Asian American Literature Analysis

At Issue

(Representations of Race in American Literature)

The first published Asian American writers were two sisters, Sui Sin Far (Edith Maud Eaton) and Onoto Watanna (Winifred Eaton), the daughters of British planter Edward Eaton and his Chinese wife, Lotus Blossom. Critics have accused Sui Sin Far of presenting stereotypical descriptions of the Chinese and of Chinatown, but in fact, through her collection of short stories Mrs. Spring Fragrance (1912), she portrayed the discrimination and psychic pain that Chinese immigrants endured. In novels such as Heart of Hyacinth (1904), Onoto Watanna wrote of love affairs between Asian women and white men in which the Asian woman always accepted the superiority of a Western lover. She chose a Japanese-sounding name for her pen name because at the time, although the American public discriminated against the Japanese, they viewed them more favorably than the Chinese, stereotyping them as harder working and more intelligent.

Before World War II, several Asian American writers described their experiences growing up in the United States. One book, Younghill Kang’s East Goes West (1937), offers a humorous look at the life of a young Korean American and pokes fun at white people’s prejudices.

After World War II, several Japanese Americans published books about the internment camps and other wartime experiences. In The Two Worlds of Jim Yoshida (1972), Nisei (second-generation Japanese American) Jim Yoshida, who was in Japan when World War II broke out, relates how he was forced to serve in the Imperial Army and had to sue to regain U.S. citizenship after the war. In No- No Boy (1957), John Okada, another Nisei, wrote about the hysteria that he experienced in wartime America, and in the award-winning book Obasan (1981), Joy Kogawa described her life in a Canadian World War II internment camp.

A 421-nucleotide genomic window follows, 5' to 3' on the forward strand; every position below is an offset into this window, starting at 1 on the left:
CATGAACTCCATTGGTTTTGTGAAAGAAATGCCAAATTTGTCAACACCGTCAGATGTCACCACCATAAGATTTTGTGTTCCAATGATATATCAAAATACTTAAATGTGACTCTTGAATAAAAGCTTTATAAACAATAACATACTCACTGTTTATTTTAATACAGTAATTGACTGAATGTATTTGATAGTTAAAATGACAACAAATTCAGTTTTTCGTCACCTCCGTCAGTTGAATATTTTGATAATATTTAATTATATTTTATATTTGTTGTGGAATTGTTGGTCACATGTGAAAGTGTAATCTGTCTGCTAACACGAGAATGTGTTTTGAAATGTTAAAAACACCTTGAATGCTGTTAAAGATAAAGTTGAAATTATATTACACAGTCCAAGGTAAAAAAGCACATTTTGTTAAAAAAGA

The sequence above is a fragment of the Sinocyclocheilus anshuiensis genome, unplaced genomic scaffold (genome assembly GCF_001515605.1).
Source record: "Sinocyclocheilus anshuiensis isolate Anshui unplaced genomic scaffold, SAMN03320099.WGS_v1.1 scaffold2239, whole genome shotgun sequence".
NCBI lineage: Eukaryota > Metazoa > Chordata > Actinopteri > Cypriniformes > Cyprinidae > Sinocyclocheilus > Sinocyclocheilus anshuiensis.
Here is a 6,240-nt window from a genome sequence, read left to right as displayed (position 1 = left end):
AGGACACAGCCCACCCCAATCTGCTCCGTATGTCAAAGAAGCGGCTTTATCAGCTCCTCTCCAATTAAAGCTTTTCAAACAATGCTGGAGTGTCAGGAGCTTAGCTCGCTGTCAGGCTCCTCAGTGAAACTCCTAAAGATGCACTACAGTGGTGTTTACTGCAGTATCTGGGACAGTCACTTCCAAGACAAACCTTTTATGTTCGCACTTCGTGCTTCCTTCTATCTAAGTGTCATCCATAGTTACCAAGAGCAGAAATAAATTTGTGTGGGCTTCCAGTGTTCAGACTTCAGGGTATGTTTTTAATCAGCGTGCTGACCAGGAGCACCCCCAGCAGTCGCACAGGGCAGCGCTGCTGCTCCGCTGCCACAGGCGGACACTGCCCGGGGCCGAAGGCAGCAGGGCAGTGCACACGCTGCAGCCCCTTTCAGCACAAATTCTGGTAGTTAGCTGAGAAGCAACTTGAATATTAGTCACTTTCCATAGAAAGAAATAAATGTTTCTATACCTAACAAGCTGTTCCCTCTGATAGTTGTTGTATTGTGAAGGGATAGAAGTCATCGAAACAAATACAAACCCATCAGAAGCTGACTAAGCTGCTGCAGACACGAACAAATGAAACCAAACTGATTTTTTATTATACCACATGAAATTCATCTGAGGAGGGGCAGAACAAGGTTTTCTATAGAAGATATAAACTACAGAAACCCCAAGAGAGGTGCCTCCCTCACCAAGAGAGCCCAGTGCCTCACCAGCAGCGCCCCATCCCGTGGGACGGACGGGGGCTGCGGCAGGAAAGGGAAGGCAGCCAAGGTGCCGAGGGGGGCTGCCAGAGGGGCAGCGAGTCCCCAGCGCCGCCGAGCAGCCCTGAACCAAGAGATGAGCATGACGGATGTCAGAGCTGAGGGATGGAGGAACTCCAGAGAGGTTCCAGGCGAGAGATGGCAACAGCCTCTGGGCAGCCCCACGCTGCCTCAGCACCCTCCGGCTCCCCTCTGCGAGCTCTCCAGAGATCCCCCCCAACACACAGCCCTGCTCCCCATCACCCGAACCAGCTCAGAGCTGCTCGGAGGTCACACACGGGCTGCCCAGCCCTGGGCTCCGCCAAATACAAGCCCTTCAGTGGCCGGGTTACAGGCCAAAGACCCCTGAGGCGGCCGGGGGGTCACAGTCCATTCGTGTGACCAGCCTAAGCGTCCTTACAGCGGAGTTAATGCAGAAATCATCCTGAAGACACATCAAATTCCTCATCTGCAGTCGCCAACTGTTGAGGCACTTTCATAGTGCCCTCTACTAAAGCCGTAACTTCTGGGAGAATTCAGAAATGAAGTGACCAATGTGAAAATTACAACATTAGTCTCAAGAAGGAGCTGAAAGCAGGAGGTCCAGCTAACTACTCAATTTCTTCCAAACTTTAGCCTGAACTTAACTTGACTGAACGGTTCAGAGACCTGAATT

Asian American Literature The 1960’s and 1970’s

(Representations of Race in American Literature)

During the 1960’s and 1970’s, the Civil Rights and women’s movements inspired many minority groups to become active politically and to become more aware of their heritage. This heightened activity and awareness resulted in the publication of more works by Asian Americans, which helped others understand and respect them.

In 1972, the first anthology of Asian American literature, edited by Kai-Yu Hsu and Helen Palubinskas, was published. This anthology included works from only three Asian American groups—Chinese, Japanese, and Filipino—and gave priority to writers born in America such as Frank Chin, Jeffrey Paul Chan, Lawson Fusao Inada, and Shawn Wong. However, other anthologies soon followed, broadening the spectrum of Asian American writers to include Americans of Korean, Southeast Asian, and Indian ancestry and immigrants such as Chitra Divakaruni.

In 1972, The Chickencoop Chinaman, was the first play by an Asian American, Frank Chin, to receive critical acclaim in New York. Asian American literature received widespread recognition with the publication in 1976 of Maxine Hong Kingston’s The Woman Warrior: Memories of a Girlhood Among Ghosts. Kingston used ancient Chinese stories to develop her best-selling novel around the character of Fa Mulan, a woman warrior. This work, like many others by Asian American writers, incorporated elements of traditional Asian mythology and culture. It also illustrated the effect that the Civil Rights and women’s movements had on literature produced by members of minority groups.

Asian American Literature Core Resources

(Representations of Race in American Literature)

King-kok Cheung edited An Interpretive Companion to Asian American Literature (Cambridge, England: Cambridge University Press, 1996). Shirley Geok-lin Lim and Amy Ling edited Reading the Literature of Asian America (Philadelphia: Temple University Press, 1996). Judith Caesar explored Asian American themes in “Patriarchy, Imperialism, and Knowledge in The Kitchen God’s Wife ” in North Dakota Quarterly (62, no. 4, 1994-1995). Asian American literature is discussed in Sucheng Chann’s Asian Americans: An Interpretive History (Boston: Twayne, 1991).